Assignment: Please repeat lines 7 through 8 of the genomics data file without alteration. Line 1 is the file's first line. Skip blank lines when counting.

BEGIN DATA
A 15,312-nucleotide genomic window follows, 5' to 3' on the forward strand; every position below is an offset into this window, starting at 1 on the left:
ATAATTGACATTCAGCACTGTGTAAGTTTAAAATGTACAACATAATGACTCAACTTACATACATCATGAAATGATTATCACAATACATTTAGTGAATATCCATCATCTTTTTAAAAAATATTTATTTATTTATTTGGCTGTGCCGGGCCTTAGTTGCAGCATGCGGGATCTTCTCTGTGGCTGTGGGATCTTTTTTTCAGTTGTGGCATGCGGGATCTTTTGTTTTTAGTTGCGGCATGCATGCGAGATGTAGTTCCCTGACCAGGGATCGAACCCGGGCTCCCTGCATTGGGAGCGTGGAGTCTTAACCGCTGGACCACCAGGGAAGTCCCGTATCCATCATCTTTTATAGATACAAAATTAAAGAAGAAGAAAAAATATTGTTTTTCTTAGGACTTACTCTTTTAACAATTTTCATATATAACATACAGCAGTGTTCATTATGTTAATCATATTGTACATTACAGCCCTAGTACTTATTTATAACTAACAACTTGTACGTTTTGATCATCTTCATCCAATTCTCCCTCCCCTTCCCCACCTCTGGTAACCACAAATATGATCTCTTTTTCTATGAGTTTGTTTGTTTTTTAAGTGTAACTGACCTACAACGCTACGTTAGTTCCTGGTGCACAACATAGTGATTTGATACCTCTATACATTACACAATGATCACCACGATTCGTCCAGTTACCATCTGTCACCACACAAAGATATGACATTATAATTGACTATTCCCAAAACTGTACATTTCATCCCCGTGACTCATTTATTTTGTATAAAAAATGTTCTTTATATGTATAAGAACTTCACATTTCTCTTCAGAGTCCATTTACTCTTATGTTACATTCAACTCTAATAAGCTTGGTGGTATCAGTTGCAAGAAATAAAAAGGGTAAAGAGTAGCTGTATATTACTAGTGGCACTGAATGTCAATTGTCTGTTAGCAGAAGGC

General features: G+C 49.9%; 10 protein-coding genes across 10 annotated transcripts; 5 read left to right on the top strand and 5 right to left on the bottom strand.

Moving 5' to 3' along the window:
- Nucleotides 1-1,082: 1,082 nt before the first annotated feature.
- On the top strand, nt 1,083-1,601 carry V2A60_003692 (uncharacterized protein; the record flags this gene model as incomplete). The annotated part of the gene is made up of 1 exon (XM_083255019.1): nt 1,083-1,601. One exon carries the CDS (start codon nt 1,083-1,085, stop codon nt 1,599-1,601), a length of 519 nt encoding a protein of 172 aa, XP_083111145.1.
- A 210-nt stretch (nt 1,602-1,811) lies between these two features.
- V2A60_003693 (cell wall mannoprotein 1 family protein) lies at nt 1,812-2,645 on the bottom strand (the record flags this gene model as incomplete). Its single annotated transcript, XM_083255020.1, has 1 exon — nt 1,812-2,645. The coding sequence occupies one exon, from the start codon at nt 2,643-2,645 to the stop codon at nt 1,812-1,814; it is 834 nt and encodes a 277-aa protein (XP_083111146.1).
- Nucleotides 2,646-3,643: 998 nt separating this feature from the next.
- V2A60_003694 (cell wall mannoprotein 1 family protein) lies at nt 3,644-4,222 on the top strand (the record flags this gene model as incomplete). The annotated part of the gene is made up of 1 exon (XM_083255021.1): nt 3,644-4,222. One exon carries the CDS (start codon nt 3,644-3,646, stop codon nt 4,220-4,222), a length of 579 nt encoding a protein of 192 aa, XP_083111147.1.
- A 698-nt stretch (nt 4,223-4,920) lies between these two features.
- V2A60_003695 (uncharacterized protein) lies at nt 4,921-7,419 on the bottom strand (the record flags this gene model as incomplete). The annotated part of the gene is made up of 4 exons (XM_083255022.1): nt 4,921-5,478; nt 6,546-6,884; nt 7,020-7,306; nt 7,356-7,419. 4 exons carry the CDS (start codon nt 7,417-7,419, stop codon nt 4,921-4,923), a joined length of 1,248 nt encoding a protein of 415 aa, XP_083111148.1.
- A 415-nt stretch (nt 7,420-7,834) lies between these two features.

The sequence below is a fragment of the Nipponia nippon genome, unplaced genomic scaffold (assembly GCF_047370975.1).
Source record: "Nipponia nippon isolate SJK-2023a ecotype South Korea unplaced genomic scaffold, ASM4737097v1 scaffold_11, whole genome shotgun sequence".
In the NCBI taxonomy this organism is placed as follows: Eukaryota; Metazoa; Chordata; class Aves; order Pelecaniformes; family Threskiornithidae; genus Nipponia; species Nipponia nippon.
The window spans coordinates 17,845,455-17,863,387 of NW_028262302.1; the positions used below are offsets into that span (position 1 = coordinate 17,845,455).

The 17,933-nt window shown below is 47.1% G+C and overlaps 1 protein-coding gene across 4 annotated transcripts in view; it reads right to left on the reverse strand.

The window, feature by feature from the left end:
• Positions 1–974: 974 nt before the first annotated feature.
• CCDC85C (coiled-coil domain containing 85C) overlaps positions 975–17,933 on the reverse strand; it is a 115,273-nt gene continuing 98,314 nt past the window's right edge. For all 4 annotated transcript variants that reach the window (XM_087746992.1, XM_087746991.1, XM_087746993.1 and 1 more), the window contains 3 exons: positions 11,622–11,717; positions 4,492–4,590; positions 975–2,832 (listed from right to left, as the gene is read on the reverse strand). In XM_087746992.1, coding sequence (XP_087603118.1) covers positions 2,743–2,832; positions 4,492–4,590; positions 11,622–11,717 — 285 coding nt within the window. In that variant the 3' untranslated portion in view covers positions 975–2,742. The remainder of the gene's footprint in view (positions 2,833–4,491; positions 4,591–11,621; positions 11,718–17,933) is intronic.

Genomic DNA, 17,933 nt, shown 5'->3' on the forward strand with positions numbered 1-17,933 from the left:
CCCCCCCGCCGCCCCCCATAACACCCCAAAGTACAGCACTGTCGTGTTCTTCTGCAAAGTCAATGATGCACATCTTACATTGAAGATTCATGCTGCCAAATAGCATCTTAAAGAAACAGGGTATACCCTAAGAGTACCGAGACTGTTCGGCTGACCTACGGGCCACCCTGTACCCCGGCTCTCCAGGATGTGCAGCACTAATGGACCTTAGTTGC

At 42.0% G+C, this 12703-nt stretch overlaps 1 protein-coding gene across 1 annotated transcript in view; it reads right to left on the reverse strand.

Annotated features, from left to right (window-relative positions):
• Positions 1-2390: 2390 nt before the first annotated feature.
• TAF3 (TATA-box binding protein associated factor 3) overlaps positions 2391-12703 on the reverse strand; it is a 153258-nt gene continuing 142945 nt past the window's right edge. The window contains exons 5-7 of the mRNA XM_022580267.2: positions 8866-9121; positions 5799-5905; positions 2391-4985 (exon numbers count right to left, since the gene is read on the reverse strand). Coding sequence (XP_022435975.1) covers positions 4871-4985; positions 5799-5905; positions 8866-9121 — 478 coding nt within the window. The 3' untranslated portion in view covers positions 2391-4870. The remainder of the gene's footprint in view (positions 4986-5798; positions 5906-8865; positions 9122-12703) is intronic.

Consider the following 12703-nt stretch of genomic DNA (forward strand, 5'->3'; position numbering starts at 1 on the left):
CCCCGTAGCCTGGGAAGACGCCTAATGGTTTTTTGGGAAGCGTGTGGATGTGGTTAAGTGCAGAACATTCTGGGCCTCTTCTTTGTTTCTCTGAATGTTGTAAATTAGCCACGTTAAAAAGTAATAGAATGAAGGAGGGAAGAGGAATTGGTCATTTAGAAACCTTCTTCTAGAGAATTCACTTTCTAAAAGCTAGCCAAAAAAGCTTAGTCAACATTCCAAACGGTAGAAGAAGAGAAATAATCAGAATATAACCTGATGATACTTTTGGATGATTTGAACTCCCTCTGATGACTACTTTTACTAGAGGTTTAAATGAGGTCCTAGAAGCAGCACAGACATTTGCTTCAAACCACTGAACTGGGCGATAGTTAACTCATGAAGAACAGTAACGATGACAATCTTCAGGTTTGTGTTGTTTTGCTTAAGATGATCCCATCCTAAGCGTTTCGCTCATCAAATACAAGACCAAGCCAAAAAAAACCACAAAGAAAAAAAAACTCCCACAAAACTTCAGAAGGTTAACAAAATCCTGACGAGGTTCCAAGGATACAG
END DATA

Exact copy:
- A 210-nt stretch (nt 1,602-1,811) lies between these two features.
- V2A60_003693 (cell wall mannoprotein 1 family protein) lies at nt 1,812-2,645 on the bottom strand (the record flags this gene model as incomplete). Its single annotated transcript, XM_083255020.1, has 1 exon — nt 1,812-2,645. The coding sequence occupies one exon, from the start codon at nt 2,643-2,645 to the stop codon at nt 1,812-1,814; it is 834 nt and encodes a 277-aa protein (XP_083111146.1).